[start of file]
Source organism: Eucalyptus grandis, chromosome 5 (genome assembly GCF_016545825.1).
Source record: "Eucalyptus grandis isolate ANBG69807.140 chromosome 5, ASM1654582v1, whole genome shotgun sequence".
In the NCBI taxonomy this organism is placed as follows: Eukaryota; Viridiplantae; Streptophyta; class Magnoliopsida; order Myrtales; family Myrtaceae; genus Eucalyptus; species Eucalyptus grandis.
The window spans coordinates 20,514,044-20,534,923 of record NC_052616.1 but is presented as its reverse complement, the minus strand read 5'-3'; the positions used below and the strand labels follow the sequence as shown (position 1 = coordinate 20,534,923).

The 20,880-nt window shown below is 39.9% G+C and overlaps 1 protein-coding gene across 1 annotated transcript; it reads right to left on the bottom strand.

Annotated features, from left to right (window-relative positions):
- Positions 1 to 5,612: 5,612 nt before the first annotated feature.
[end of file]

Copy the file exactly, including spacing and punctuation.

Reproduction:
Source organism: Eucalyptus grandis, chromosome 5 (genome assembly GCF_016545825.1).
Source record: "Eucalyptus grandis isolate ANBG69807.140 chromosome 5, ASM1654582v1, whole genome shotgun sequence".
In the NCBI taxonomy this organism is placed as follows: Eukaryota; Viridiplantae; Streptophyta; class Magnoliopsida; order Myrtales; family Myrtaceae; genus Eucalyptus; species Eucalyptus grandis.
The window spans coordinates 20,514,044-20,534,923 of record NC_052616.1 but is presented as its reverse complement, the minus strand read 5'-3'; the positions used below and the strand labels follow the sequence as shown (position 1 = coordinate 20,534,923).

The 20,880-nt window shown below is 39.9% G+C and overlaps 1 protein-coding gene across 1 annotated transcript; it reads right to left on the bottom strand.

Annotated features, from left to right (window-relative positions):
- Positions 1 to 5,612: 5,612 nt before the first annotated feature.